WASHINGTON — Marcia K. McNutt has been elected to a second term as president of the National Academy of Sciences (NAS), the Academy announced today. McNutt, the first woman to be elected president of the NAS, took office in 2016. Her new four-year term begins July 1, 2022.

As NAS president, McNutt is also chair of the National Research Council, the operating arm of the National Academies of Sciences, Engineering, and Medicine. The National Academies advise the nation on issues pertaining to science, technology, and health.

Together with the presidents of the National Academy of Engineering and National Academy of Medicine, McNutt has led the institution throughout the COVID-19 pandemic, spearheading the development of innovative new products and services such as rapid expert consultations that have enabled the delivery of timely, evidence-based advice on key pandemic-related issues.  The groundwork for these innovations was laid earlier in her first term, when McNutt oversaw a first-ever external review of the National Academies, sparking a transformation of the institution’s operations, products, and services and also serving as the basis for a recently adopted strategic plan.

In addition, under her leadership, the NAS developed its own Academy-specific strategic plan and the first Code of Conduct for NAS members, along with an amendment to the Academy bylaws to permit membership to be rescinded for violations of the code.  McNutt also championed reforms to the membership election process aimed at increasing diversity among NAS members.  Last year, for example, the NAS elected a record number of women and members of underrepresented minority groups.   McNutt has made diversity, equity, and inclusion a priority for the entire institution; in 2021, the National Academies created an Office of Diversity and Inclusion, which is charged with ensuring that these issues are considered across all of the National Academies’ projects and activities.

During her tenure, McNutt has overseen many key initiatives and landmark reports on critical issues such as climate change, sexual harassment in academia, research integrity and excellence, strategic science in times of crises, and science education. She also has stepped up efforts to communicate science to the public and combat misinformation.  As a leading voice and advocate on behalf of science, she has issued several public statements in defense of science and science-based decision-making. Most recently, for example, McNutt issued a statement (along with presidents of the National Academy of Engineering and National Academy of Medicine) urging action on climate change ahead of the U.N.’s COP26 climate conference last fall.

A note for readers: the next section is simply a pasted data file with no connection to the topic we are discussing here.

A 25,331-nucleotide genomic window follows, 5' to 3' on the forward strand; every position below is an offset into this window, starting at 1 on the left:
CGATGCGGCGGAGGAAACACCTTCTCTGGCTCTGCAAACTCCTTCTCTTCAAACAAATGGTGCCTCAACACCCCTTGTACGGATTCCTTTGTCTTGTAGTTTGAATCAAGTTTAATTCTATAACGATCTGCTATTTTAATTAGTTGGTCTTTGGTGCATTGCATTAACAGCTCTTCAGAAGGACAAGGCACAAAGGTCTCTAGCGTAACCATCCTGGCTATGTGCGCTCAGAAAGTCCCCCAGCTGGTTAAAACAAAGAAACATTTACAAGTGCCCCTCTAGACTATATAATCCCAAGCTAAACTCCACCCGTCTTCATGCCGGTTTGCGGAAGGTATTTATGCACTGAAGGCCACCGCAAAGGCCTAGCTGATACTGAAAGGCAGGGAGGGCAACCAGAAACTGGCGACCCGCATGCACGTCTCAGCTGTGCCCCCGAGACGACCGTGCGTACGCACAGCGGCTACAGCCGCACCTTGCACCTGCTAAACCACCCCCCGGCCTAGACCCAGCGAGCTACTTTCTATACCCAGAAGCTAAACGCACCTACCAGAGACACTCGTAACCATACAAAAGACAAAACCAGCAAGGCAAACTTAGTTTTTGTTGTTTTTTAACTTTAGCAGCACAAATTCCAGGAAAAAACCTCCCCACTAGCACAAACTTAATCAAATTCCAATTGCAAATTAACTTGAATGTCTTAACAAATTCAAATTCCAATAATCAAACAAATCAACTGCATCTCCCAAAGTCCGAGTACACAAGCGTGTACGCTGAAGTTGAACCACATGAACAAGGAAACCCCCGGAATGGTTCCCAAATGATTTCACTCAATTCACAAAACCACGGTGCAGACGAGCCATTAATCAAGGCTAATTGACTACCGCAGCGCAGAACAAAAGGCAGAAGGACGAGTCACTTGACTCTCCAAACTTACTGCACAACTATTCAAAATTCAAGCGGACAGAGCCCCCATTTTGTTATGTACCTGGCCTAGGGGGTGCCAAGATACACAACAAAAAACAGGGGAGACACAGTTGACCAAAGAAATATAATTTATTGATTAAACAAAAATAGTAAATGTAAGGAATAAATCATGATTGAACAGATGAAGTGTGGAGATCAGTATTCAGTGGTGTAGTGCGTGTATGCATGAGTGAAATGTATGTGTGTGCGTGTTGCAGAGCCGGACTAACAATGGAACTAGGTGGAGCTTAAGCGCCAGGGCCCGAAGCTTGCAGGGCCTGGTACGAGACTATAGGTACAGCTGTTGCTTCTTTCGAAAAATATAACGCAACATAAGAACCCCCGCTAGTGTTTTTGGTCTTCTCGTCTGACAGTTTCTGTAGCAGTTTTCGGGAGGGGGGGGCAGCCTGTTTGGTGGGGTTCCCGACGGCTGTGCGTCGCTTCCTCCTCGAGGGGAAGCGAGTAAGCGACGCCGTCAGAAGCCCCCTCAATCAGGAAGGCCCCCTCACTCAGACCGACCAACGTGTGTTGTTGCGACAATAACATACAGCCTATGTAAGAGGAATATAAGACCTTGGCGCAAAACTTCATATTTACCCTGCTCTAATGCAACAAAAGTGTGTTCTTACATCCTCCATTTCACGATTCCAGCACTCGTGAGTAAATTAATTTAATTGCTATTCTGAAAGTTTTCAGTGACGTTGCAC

McNutt commented on her reelection: “It has been the honor of my career to serve the science community and nation as president of the NAS. Together with the members, volunteers, and staff, we have made great strides in elevating our capacity to provide timely, relevant, evidence-based advice on critical issues facing society. However, there is much more we can still do to address climate change, public health, and sustainable use of resources, even as we fight misinformation/disinformation and inequality in opportunity. Tackling those issues will be of huge benefit to the overall scientific enterprise.”

McNutt continues to strengthen the Academy’s global science partnerships. Last year, the NAS partnered with the Nobel Foundation and other international science organizations to host the virtual Nobel Prize Summit “Our Planet, Our Future.”

Before becoming NAS president, McNutt was editor-in-chief of the Science family of journals, administrator of the U.S. Geological Survey during the Obama administration, president and chief executive officer of the Monterey Bay Aquarium Research Institute, and the E.A. Griswold Professor of Geophysics and MIT director of the Joint Program in Oceanography/Applied Ocean Science and Engineering, a cooperative education program with the Woods Hole Oceanographic Institution.

Election of NAS International Secretary and Councilors

John G. Hildebrand, Regents Professor in the department of neuroscience, College of Science, University of Arizona, has been reelected as international secretary.  Hildebrand will continue to be responsible for the international activities of the Academy during his third four-year term beginning July 1, 2022.

Councilors elected to three-year terms beginning July 1, 2022, are: Angela M. Gronenborn, UPMC Rosalind Franklin Professor and Chair, department of structural biology, University of Pittsburgh School of Medicine; Andrea J. Liu, Hepburn Professor of Physics, department of physics and astronomy, University of Pennsylvania; David J. Meltzer, Henderson-Morrison Professor and director, QUEST Archaeological Research Program, department of anthropology, Southern Methodist University; and Gene E. Robinson, Maybelle Leland Swanlund Endowed Chair, professor of entomology, and director, Carl R. Woese Institute for Genomic Biology, University of Illinois at Urbana-Champaign.

The National Academy of Sciences is a private, nonprofit institution that was established under a congressional charter signed by President Abraham Lincoln in 1863. It recognizes achievement in science by election to membership, and — with the National Academy of Engineering and the National Academy of Medicine — provides science, engineering, and health policy advice to the federal government and other organizations.

Molly Galvin, Director, Executive Communications
Office of News and Public Information
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